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Patient Update: Guidelines for Treatment of Heart Failure
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Two new drugs were recently approved by the Food and Drug Administration for use in treating heart failure.

Researchers have been studying the effect these new drugs have on patients for whom they have been prescribed. As a result of the positive results patients experienced, the American College of Cardiology, the American Heart Association and the Heart Failure Society of America have updated their 2013 Guideline for the Management of Heart Failure (Guideline update published).

The update incorporates these new drugs into the drug treatment guidelines for heart failure, which will be used by physicians, and patients seeking information about their treatment options.

Healthcare providers reading the guideline update will learn how and for whom these drugs can be used. This patient friendly version translates the scientific update into more understandable information to advise patients, their families and caregivers of the availability of the new drugs, and when and how they should be taken. 

To decrease illness and death and to improve the function of the heart in chronic heart failure patients with reduced heart function, a variety of drugs are prescribed.  These drugs are known as ACE inhibitors, angiotensin-receptor blockers (ARBs), aldosterone antagonists, beta blockers, diuretics and the combination of a nitrate with hydralazine.

The updated guidelines give the strongest recommendation regarding the benefits of treatment for use of an ACE inhibitor or an ARB, and announce the alternative of an angiotensin receptor-neprilysin inhibitor (ARNI) as a prescription treatment option. The ARNI is the new drug sacubitril/valsartan (Entresto).  ACE inhibitors, ARBs, or an ARNI are recommended to be used in conjunction with beta blockers and aldosterone antagonists in selected patients with chronic heart failure with reduced heart function.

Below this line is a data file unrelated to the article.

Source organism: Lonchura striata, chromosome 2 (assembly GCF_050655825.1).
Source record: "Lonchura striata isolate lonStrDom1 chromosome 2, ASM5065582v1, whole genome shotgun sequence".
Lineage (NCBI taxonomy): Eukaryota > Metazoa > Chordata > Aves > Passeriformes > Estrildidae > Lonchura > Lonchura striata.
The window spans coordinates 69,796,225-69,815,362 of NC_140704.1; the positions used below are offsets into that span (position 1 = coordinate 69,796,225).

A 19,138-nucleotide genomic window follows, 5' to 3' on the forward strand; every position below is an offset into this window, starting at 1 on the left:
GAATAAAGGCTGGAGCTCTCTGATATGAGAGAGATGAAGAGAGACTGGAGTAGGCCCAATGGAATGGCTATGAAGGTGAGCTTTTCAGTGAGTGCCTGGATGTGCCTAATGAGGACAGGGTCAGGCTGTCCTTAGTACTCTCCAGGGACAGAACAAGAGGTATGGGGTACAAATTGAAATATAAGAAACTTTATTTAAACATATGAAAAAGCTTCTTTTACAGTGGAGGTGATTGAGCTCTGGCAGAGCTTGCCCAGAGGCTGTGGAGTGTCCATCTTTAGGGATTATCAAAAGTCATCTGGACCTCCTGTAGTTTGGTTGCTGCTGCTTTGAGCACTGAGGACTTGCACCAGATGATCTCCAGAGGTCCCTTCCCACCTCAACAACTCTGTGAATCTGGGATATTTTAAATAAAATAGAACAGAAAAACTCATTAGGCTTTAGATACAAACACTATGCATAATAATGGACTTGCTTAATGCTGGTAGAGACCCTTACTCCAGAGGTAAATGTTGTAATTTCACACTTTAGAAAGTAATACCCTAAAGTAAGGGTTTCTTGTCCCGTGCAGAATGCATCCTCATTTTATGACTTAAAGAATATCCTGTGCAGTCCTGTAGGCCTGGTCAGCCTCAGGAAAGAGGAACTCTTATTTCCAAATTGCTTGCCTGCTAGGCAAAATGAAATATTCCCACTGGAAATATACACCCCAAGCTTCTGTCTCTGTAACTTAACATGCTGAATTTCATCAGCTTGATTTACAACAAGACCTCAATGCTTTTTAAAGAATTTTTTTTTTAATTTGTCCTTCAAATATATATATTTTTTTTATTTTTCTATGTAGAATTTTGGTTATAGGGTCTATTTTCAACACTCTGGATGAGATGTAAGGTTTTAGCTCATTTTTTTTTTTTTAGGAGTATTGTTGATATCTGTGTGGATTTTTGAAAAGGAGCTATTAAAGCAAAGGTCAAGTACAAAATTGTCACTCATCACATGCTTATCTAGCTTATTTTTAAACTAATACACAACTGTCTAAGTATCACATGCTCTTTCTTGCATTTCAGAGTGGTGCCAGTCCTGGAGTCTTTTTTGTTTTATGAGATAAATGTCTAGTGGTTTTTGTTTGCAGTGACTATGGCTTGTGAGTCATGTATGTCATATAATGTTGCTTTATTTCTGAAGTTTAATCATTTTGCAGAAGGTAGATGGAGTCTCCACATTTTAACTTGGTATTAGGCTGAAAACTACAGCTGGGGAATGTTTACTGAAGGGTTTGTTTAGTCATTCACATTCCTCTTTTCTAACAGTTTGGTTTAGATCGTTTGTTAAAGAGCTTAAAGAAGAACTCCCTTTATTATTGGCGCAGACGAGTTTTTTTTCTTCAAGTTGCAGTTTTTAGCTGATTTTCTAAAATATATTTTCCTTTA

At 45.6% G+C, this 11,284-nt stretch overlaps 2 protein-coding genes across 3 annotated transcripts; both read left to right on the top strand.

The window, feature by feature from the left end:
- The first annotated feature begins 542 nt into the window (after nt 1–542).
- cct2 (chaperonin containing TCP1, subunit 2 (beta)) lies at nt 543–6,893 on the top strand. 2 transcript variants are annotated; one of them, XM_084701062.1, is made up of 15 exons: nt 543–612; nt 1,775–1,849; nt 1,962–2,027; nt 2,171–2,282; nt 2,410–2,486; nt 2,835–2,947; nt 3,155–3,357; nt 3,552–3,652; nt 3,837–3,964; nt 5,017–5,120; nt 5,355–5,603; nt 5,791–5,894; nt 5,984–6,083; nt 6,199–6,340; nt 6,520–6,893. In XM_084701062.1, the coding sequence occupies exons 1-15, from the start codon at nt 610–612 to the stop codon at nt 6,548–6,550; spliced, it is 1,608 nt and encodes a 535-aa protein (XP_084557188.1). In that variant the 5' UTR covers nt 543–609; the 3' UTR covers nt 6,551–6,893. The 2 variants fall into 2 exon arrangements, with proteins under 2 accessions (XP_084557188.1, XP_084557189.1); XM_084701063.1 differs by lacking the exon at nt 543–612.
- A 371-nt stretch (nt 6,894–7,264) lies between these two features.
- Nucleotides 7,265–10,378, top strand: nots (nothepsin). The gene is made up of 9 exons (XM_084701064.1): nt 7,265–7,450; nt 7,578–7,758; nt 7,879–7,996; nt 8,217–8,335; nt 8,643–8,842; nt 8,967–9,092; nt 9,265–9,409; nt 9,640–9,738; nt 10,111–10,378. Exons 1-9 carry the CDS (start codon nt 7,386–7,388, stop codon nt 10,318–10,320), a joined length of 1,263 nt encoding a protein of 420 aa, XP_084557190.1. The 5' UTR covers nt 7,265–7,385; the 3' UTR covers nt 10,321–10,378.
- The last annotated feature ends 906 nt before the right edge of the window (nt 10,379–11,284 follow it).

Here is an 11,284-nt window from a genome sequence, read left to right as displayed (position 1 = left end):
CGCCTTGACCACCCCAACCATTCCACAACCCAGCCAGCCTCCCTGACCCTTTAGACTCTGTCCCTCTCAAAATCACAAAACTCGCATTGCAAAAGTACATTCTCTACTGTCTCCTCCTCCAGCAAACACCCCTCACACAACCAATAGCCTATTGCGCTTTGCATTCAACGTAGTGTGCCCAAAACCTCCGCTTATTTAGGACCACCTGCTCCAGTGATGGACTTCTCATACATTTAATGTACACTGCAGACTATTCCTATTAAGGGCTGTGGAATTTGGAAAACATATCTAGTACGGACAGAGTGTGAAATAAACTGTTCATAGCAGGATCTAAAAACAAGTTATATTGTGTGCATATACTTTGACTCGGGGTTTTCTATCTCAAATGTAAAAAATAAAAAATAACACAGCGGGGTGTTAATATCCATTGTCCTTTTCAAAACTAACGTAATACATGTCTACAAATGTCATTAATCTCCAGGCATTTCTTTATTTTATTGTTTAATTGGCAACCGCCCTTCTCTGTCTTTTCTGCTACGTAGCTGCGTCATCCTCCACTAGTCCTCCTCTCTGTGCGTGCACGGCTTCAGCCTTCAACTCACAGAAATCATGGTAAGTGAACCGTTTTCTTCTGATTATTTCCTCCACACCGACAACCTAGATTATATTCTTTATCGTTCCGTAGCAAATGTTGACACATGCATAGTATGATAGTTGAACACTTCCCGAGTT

In selected patients with symptoms of chronic heart failure with reduced heart function, the update gives, as an option, replacing an ACE inhibitor or ARB with an ARNI.  The ARNI has been added due to the results from a study which reported a significant reduction in cardiovascular death or hospitalization for heart failure.  Patients who switch to an ARNI will need clinical management to determine the optimal dose and tolerance of this new drug.  An ARNI should NOT be administered with ACE inhibitors or within 36 hours of the last dose of an ACE inhibitor, nor should it be taken by patients with a history of angioedema, which is swelling under the skin. 

For those patients in whom an ARNI is not appropriate, the guideline strongly advises the continued use of an ACE inhibitor for all classes of heart failure with reduced ejection fraction.  The guideline recommends the use of ARBs for those patients in whom an ACE inhibitor or ARNI are inappropriate.   

Ivabradine (Corlanor) is the second drug added to as a treatment option for chronic heart failure or stable chronic heart failure to reduce hospitalization for heart failure.  The guideline notes that this drug can be beneficial for patients in normal heart rhythm with a resting heart rate of 70 or greater, who are already receiving a beta blocker at a maximum tolerated dose. The guideline noted that patients who had a heart attack within two months were excluded from the study, therefore there are no data on the effectiveness of Ivabradine for those patients. 

Finding the best treatment for each heart failure patient should be the goal for all providers and the expectation for patients and their families.  If you have questions about treatment options or would like more information regarding your care, talk to your doctor.  The benefits and risks of your treatments should be carefully explained and well understood to facilitate shared decision making and ensure confidence in your plan of action.

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5/1/2017
WomenHeart of Overland Park

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WomenHeart: The National Coalition for Women with Heart Disease is a nonprofit, 501(c)(3) patient advocacy organization with thousands of members nationwide, including women heart patients and their families, health care providers, advocates and consumers committed to helping women live longer, healthier lives. WomenHeart supports, educates and advocates on behalf of the 42 million American women living with or at risk of heart disease. Our programs are made possible by donations, grants and corporate partnerships.

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